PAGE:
These school disciplinary practices have been linked to poor educational outcomes, such as risk of dropping out in high school. Economic class has also been linked to risk of dropping out, with research showing that low income students drop out at higher rates than their high income counterparts in both K-12 and higher education. But research that only accounts for class in its analysis of dropout rates fails to reveal important differences related to race and ethnicity. In 2014, 65% of Black children, 62% of Hispanic/Latino children, and 62% of Native American children lived in low-income families as opposed to 31% of White children.

Just as in criminal justice, vulnerability to unjust practices in schools is not a simple matter of one’s class or race in isolation. For someone who is both black and poor, poverty is not the only barrier to school success. In real life, these aspects of a person’s identity interact and lead to unique vulnerabilities that can only be understood by considering different combinations of these identities. Talking about class instead of race might feel less abrasive but discussing inequality in terms of class while neglecting race and other aspects of identity (sexuality, gender, etc.) subtly erases the history of economic disenfranchisement that has impacted these communities in the United States.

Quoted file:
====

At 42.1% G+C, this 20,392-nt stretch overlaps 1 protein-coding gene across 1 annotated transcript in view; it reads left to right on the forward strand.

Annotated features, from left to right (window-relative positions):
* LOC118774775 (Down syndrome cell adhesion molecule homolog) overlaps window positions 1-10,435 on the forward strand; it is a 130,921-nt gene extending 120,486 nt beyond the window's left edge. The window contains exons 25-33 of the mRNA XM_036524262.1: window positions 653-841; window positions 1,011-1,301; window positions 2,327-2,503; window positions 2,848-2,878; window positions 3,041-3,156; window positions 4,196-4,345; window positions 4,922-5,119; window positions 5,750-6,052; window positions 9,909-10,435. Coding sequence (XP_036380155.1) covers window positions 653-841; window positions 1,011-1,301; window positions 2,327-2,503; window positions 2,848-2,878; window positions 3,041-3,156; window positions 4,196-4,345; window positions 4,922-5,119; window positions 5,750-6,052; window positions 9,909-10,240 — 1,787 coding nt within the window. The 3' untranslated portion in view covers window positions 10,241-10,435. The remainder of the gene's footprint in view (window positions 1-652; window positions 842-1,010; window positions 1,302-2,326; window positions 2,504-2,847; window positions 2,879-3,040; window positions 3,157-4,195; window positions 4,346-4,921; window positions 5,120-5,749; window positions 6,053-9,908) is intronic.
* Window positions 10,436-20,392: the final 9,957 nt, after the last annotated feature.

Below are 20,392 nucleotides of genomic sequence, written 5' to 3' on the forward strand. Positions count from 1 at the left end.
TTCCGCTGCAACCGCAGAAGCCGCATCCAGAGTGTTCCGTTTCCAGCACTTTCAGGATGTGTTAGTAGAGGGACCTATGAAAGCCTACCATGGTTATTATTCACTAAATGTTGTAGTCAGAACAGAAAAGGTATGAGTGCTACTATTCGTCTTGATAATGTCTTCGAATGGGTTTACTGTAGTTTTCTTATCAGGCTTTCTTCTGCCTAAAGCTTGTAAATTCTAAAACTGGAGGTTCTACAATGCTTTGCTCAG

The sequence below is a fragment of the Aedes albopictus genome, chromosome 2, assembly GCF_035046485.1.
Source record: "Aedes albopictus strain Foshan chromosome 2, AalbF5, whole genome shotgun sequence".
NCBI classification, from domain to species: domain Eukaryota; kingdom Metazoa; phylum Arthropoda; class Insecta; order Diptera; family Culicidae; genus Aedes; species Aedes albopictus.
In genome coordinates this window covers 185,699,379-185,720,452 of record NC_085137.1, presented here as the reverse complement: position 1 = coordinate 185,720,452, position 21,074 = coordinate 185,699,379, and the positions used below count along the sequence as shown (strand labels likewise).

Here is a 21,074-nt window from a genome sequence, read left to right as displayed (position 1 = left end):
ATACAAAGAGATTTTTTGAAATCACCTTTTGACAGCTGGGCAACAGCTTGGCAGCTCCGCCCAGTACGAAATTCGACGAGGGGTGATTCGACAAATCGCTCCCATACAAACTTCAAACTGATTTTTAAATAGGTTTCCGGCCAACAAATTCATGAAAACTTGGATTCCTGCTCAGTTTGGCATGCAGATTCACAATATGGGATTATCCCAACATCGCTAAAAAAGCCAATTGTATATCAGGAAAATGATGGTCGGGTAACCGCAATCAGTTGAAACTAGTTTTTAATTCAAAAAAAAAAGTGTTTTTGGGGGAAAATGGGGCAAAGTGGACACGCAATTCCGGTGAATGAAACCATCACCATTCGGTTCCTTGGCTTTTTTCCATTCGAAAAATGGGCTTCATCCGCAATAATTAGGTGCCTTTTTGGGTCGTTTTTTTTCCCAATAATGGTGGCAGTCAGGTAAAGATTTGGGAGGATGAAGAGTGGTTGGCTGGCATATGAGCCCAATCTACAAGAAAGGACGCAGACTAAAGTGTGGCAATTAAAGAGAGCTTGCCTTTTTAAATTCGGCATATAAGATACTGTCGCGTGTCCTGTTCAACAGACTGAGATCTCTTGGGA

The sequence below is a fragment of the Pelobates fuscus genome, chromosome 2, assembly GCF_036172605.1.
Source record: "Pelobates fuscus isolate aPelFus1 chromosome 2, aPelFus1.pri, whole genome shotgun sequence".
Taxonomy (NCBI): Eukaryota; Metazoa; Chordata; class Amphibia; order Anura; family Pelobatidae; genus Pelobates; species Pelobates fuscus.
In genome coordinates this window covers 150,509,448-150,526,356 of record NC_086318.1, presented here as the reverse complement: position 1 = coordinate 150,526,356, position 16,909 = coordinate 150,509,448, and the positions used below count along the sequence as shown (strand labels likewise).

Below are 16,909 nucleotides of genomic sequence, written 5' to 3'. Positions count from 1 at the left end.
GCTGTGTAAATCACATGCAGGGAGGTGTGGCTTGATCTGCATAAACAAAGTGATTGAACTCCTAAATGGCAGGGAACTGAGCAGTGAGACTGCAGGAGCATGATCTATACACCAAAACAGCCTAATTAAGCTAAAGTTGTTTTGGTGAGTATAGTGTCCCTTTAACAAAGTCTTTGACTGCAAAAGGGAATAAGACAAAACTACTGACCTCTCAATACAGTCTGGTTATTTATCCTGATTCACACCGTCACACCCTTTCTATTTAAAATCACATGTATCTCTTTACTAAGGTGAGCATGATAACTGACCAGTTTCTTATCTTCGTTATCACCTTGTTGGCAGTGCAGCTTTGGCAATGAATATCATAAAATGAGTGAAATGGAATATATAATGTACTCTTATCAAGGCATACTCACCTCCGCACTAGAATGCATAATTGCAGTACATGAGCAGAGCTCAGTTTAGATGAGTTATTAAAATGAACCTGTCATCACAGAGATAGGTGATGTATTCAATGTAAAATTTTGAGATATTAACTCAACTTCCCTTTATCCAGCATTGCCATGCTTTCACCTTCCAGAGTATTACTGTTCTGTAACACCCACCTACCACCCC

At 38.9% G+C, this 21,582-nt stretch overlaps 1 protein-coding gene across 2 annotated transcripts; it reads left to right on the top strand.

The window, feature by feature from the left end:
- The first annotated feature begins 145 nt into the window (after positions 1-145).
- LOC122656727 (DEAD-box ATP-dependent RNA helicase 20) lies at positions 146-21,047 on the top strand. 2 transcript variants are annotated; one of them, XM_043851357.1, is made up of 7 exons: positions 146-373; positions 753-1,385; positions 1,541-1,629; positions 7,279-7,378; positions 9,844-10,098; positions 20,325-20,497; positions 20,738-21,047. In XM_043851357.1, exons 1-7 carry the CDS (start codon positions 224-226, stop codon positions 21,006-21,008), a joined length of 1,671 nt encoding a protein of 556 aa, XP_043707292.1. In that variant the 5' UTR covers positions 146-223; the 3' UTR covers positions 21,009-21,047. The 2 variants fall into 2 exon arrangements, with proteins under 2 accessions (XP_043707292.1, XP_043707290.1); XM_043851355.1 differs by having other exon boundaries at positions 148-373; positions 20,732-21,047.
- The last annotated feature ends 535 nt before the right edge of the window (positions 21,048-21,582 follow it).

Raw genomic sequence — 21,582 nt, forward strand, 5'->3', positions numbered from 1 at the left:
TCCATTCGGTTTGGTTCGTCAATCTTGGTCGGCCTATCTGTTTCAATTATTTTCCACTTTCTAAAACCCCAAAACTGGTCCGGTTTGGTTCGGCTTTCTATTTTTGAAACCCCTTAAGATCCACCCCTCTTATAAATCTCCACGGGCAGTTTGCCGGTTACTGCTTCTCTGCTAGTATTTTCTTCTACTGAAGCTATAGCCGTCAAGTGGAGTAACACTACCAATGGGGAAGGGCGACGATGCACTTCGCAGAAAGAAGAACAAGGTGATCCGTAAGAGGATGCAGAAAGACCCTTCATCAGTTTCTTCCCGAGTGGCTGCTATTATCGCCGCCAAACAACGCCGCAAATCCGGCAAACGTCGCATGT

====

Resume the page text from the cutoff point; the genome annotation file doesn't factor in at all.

Discussions of class and race attempt to figure out which one should be prioritized over the other, rather than diving deeper into how the two intersect. This is reflected in research that shows data based on income or data based on race, but rarely breaks up these categories to account for differences across individuals who belong to multiple, overlapping groups. The question remains — how are these findings the same or different when interactions between race and class are accounted for? How does the experience of a student who is low-income, of color, and gay or lesbian differ from that of a low-income student of color who is straight? How does the experience of a low-income student of color, differ from that of a low-income White student?

Nuance is complicated and complexity can be daunting, but what will be found when complexity is confronted and acknowledged? In the age of “big data,” researchers have the opportunity to investigate these intersecting identities in new and profound ways. Perhaps these massive amounts of data can be used to understand how these factors combine to impact outcomes, shifting away from practices that focus on an attempt to isolate the effects of one aspect of identity or another.

Enabling Connected Learning

data in education and learning

Mikaela Pitcan

Written by

Research Analyst at Data & Society Research Institute, Counseling Psychology Doctoral Candidate, & Mental Health Clinician.

Enabling Connected Learning

data in education and learning